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Sarah Stewart enters a small Mexican restaurant in Los Angeles and orders a tortilla sandwich.

To pay, she shows a picture of her face on a screen at the cashier’s counter. To make a tip, she quickly makes a victory sign with her fingers in front of the screen. This completes the process of paying for food.

The whole process takes less than five seconds and is complete without any contact. Second, Sarah Stewart did not have to have a cell phone or a bank card. Nor any other kind of identity. They did not even have to enter their PIN number to complete the payment process. So, sir, welcome to the world of the future that pays by face recognition.
You may think this is a scene from a science fiction movie, but such payments are already being made millions of times a day in different cities of China. The technology is now being introduced in the United States and other countries, such as Denmark and Nigeria. The question now is, will we all be able to use it in the next few years? And should we be concerned about data security and privacy issues while using this technology?

Sarah Stewart, an 18-year-old university student, says she has no such fears. “I think the pace of technology is so fast that people don’t think twice about using it. Our phones read our faces and our faces are already on the internet, so I don’t think it makes any difference. It’s faster, easier and safer. And you don’t have to worry about leaving your phone or cards at home. “

She pays by using facial recognition through the American tech startup ‘Pop ID’. You sign up by uploading a picture of your face through its website, which is stored in the firm’s ‘cloud-based system’. You then link your account to your bank card.

Also, you can use Pop IT to give a tip, which are just a few hand gestures. Stewart has set the thumb mark at the top for 10% tip, the victory or peace mark with the fingers at 15% and the shaka or ‘call me’ mark at 20%.

Pop ID is headquartered in Los Angeles and now uses about 70 restaurants and cafes in various US cities, most notably on the West Coast. “Our view is that using your face for payment is no different than using your phone,” says John Miller, chief executive of Pop ID. It’s just another way of identifying yourself. (Digital taken at the time of sale) The image is immediately deleted, and the data is not shared with anyone.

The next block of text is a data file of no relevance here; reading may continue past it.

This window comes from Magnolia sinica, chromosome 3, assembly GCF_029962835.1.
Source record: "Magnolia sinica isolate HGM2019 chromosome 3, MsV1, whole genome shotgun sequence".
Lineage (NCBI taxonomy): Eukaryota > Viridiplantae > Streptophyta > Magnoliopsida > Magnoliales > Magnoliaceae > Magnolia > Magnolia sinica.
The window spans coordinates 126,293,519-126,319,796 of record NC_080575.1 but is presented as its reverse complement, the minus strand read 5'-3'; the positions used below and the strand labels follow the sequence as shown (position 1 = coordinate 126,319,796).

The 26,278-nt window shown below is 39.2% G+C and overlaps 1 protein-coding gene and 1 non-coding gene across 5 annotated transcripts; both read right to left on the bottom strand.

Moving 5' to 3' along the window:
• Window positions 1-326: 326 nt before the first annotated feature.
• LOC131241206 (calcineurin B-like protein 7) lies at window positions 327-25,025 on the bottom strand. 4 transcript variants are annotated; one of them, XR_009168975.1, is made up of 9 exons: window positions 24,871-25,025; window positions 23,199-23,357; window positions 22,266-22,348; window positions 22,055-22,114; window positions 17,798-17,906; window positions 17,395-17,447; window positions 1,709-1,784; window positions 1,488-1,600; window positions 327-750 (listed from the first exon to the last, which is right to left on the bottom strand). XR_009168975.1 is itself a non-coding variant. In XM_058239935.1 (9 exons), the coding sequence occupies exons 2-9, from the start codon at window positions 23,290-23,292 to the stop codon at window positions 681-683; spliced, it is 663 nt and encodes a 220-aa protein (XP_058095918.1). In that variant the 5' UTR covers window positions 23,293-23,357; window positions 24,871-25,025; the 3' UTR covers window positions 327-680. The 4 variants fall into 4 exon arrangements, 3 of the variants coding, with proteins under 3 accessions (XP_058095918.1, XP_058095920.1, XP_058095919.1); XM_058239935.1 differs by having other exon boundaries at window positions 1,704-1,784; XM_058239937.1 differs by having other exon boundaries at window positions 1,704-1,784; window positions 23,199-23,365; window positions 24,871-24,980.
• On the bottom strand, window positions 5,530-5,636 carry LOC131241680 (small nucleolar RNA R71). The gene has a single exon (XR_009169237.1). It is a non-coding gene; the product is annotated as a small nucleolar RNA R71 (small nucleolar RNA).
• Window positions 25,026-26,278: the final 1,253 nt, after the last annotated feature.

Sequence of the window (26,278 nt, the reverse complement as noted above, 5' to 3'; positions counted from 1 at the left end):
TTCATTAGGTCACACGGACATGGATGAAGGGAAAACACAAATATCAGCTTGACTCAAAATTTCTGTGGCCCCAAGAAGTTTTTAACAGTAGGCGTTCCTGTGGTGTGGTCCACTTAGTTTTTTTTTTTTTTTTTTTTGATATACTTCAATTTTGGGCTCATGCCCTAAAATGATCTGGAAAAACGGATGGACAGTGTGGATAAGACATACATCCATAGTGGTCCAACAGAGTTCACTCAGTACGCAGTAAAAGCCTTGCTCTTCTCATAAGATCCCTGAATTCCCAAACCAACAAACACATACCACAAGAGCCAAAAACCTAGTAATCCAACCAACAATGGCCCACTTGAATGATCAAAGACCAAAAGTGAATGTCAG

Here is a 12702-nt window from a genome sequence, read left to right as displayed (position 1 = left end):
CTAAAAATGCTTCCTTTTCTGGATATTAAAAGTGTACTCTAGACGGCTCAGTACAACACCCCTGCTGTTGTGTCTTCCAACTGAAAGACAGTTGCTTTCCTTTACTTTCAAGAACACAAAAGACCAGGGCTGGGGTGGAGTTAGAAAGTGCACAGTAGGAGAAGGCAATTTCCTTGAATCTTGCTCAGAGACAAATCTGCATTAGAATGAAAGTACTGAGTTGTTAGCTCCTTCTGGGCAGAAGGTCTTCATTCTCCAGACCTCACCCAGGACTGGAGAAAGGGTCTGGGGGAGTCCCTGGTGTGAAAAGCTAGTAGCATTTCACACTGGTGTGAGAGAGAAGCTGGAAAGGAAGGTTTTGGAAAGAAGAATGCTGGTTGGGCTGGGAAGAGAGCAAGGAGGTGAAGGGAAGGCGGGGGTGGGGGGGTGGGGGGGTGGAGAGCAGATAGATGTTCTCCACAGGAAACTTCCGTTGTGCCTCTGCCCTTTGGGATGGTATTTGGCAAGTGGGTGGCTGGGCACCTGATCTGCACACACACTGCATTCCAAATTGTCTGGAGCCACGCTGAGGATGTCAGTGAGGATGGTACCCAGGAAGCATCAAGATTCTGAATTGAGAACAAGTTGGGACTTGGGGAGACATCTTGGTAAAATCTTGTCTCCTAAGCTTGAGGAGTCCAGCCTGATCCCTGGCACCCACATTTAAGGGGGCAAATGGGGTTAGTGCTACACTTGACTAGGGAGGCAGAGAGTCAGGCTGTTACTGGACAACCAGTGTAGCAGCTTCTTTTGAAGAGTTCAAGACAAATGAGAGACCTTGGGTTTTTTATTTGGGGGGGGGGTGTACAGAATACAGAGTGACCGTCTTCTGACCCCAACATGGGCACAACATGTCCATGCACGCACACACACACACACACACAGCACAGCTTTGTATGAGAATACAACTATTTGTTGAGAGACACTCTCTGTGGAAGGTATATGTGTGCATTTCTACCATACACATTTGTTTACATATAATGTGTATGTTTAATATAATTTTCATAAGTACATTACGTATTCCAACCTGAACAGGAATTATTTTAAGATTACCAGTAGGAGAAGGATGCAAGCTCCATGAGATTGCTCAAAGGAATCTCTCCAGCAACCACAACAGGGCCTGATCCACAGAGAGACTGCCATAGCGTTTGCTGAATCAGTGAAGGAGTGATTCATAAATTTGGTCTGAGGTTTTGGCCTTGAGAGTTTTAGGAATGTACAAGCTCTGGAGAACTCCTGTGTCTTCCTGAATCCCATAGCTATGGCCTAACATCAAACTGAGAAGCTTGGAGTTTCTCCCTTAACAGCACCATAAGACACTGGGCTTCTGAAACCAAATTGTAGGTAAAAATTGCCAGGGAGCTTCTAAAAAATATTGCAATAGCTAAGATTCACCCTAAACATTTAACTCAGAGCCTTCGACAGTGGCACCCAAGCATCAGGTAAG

Instead, they say, it’s safer than paying with a mobile phone because the phone can track your location at any time via GPS. He added that Pop ID does not store the original images but unique mathematical maps of the facial vectors.

Using Pop ID nowadays requires temporarily lowering your face mask, but the company says it is updating its system to avoid having to do so in the future.

Another student in Guangzhou, China, some 7,000 miles away, has face-to-face payment technology in mind. Ling (who does not want to be named) says this is now the only way to buy food from a vending machine in the Sun Yat-sen University residential block.

Unlike Sarah, who lives in Los Angeles, Ling is not happy with the use of technology. She is concerned that it is increasingly interfering with her daily life and that is why she is reluctant to use it. “Tech is like a tidal wave and there’s no way you can swim in the opposite direction,” she says. But I’m still taking a stand, and I’m going to stick to it as long as I can. ”If technology is really a tide or a tidal wave, then in China, face recognition payments The rollout of technology is really nothing short of a tsunami.

About 98% of mobile payments in China are made through just two apps. One is AliPay (owned by Alibaba) and the other is VChatPay. And both are in the race to bring a face recognition system across the country.

Ali Pay will spend three billion yuan (42 420 million) on it in three years, and according to Chinese state media, 760 million people will use the facial recognition payment system by next year.

Wang Bang of Luoyang Vocational College of Science and Technology in Hainan Province says the outbreak has been exacerbated by the corona virus epidemic. He says Code’s experience in China has played a key role in bringing people into the facial recognition system. He added that the software and camera system is so advanced that it is impossible to manipulate it, such as stealing someone’s picture. This technology can also differentiate between twins.

But will this technology come to the rest of the world? Brett King, an expert on banking and future payments systems, believes that if governments do not decide to stop it,

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